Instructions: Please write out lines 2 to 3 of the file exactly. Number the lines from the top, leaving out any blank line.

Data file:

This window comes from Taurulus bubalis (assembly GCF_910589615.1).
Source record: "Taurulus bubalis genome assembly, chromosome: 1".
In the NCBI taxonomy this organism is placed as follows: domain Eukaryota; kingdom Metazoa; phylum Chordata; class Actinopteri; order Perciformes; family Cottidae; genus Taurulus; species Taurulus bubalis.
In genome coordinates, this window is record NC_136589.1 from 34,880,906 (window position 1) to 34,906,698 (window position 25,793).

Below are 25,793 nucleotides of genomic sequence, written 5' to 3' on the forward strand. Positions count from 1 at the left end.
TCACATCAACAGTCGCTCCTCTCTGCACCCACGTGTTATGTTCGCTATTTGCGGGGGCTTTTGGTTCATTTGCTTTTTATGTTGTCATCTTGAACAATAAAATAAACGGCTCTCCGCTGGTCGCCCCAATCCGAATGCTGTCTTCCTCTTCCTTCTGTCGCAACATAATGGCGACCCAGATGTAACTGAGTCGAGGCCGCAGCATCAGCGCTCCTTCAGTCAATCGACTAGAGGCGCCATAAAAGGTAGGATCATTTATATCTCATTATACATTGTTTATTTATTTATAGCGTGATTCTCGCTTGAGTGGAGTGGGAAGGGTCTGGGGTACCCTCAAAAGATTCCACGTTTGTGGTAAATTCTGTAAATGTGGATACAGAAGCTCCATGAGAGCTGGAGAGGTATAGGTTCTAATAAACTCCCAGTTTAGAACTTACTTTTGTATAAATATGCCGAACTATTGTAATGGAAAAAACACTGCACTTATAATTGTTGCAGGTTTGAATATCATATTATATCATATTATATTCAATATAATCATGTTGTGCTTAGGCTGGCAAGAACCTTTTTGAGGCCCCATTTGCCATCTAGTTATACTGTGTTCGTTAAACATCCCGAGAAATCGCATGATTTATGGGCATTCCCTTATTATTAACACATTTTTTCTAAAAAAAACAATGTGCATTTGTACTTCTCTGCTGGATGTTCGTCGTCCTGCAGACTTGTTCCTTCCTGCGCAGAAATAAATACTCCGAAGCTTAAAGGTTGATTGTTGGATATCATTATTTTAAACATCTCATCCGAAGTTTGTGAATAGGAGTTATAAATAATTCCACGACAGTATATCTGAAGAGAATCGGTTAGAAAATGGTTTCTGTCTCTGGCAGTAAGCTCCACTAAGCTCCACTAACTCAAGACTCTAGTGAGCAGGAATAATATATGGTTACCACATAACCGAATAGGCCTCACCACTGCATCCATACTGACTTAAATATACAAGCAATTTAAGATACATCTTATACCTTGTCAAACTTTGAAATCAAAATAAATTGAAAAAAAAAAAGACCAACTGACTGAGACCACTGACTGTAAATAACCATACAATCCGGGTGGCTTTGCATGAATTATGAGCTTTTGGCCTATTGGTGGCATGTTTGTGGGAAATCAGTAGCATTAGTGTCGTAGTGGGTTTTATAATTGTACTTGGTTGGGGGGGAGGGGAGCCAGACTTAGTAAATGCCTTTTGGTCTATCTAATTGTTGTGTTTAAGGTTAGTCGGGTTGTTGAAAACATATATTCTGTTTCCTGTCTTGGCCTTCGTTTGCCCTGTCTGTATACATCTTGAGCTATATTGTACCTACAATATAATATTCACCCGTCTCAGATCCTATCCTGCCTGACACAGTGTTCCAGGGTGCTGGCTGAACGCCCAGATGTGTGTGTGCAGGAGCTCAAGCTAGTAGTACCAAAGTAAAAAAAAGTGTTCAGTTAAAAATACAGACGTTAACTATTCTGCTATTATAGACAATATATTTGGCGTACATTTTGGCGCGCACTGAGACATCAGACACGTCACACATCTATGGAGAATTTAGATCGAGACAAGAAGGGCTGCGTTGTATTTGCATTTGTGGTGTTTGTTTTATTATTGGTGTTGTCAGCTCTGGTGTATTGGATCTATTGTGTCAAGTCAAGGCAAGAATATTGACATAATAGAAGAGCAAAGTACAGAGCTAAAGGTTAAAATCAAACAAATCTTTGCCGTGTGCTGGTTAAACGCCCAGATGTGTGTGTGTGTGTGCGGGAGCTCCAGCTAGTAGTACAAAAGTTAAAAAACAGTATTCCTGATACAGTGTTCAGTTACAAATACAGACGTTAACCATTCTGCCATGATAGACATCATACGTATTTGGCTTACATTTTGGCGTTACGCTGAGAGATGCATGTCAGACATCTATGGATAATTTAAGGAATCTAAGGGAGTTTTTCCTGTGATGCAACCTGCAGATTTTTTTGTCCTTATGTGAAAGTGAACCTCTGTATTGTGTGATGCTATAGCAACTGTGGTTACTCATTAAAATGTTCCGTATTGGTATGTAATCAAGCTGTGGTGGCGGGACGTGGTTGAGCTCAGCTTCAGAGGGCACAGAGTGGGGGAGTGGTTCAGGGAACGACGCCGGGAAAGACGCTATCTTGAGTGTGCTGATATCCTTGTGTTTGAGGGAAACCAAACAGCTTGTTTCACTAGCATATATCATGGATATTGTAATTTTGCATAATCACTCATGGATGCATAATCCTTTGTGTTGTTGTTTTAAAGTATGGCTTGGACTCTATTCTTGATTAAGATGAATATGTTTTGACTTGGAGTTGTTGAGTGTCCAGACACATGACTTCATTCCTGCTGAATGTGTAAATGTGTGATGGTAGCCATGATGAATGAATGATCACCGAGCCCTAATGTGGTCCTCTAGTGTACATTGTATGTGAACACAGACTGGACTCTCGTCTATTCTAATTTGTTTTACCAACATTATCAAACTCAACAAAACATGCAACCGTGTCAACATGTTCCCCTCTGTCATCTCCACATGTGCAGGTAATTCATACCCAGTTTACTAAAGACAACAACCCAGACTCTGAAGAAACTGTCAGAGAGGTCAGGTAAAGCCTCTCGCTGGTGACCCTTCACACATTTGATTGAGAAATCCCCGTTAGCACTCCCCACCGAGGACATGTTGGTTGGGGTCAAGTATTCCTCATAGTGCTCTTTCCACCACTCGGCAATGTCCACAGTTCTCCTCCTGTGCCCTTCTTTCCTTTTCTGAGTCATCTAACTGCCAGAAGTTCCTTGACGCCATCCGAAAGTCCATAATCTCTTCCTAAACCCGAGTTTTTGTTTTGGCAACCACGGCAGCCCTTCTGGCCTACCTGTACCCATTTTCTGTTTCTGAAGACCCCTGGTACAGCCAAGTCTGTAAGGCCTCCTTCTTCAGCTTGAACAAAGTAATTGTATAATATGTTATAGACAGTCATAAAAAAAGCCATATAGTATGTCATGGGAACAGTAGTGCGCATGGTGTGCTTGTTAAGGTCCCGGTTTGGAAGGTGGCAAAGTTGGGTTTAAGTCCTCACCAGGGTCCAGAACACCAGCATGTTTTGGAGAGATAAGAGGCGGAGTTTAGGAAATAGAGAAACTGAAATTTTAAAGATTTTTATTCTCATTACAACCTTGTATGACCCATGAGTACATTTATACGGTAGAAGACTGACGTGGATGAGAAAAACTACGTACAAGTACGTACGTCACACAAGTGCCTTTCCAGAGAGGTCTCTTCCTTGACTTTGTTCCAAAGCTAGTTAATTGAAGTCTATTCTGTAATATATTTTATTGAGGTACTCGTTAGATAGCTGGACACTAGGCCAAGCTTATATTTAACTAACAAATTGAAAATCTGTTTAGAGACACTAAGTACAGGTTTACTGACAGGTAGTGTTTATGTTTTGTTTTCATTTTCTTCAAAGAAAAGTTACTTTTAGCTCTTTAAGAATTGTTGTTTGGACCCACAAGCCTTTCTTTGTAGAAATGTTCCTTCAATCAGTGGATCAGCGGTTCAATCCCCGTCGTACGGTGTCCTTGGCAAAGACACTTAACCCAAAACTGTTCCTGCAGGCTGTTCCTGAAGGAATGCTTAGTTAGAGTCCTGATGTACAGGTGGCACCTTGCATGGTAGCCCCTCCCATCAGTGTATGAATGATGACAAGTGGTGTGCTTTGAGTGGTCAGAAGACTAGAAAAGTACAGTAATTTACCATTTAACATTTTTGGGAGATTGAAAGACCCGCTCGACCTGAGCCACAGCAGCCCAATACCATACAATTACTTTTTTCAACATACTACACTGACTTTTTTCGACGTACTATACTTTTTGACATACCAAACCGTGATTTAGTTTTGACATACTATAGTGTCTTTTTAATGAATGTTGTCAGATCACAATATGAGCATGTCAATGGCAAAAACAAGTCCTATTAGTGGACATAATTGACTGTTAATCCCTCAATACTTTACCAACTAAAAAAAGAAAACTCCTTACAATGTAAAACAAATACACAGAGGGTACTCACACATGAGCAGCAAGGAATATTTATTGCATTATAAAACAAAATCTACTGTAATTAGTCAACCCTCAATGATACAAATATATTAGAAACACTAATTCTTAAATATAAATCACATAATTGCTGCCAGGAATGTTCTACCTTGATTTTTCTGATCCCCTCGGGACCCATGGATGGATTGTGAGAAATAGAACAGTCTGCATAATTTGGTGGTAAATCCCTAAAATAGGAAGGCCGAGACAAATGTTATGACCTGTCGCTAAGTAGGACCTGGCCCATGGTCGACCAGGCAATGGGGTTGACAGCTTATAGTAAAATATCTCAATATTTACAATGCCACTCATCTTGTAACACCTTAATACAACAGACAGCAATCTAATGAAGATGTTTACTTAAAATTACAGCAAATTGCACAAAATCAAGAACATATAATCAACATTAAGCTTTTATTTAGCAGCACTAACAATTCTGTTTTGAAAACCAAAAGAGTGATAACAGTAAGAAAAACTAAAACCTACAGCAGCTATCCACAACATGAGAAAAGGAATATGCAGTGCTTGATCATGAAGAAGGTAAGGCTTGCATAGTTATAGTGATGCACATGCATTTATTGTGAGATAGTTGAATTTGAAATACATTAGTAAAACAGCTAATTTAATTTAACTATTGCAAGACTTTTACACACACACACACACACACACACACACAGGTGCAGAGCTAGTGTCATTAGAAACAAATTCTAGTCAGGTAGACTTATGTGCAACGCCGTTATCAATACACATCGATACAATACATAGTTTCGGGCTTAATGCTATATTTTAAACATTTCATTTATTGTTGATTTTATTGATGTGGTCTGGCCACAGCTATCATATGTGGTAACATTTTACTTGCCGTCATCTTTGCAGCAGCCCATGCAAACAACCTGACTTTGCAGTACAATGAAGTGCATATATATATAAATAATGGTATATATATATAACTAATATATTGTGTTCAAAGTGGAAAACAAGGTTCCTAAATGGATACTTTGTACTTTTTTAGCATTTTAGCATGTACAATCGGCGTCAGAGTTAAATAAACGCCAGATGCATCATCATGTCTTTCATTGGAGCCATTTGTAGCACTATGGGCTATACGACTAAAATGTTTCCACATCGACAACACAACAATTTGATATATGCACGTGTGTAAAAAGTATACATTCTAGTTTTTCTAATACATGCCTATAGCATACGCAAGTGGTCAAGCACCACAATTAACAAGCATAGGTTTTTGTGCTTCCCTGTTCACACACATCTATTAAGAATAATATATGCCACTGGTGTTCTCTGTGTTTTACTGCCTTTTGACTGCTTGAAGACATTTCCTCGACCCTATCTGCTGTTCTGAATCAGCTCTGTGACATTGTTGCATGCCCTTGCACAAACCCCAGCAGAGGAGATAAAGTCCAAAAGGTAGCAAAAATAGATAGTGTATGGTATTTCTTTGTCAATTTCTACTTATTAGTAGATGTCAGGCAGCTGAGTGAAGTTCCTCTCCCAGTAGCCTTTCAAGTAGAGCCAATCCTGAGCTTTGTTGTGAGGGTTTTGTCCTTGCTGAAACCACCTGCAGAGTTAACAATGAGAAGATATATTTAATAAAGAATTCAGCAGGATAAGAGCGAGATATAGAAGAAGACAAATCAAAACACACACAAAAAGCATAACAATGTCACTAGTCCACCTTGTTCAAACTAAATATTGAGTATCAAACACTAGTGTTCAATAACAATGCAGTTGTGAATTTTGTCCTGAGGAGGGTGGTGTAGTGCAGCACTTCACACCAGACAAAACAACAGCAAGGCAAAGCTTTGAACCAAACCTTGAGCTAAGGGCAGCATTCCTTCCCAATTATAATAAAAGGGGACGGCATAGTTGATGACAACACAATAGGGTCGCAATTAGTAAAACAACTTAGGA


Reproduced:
Source record: "Taurulus bubalis genome assembly, chromosome: 1".
In the NCBI taxonomy this organism is placed as follows: domain Eukaryota; kingdom Metazoa; phylum Chordata; class Actinopteri; order Perciformes; family Cottidae; genus Taurulus; species Taurulus bubalis.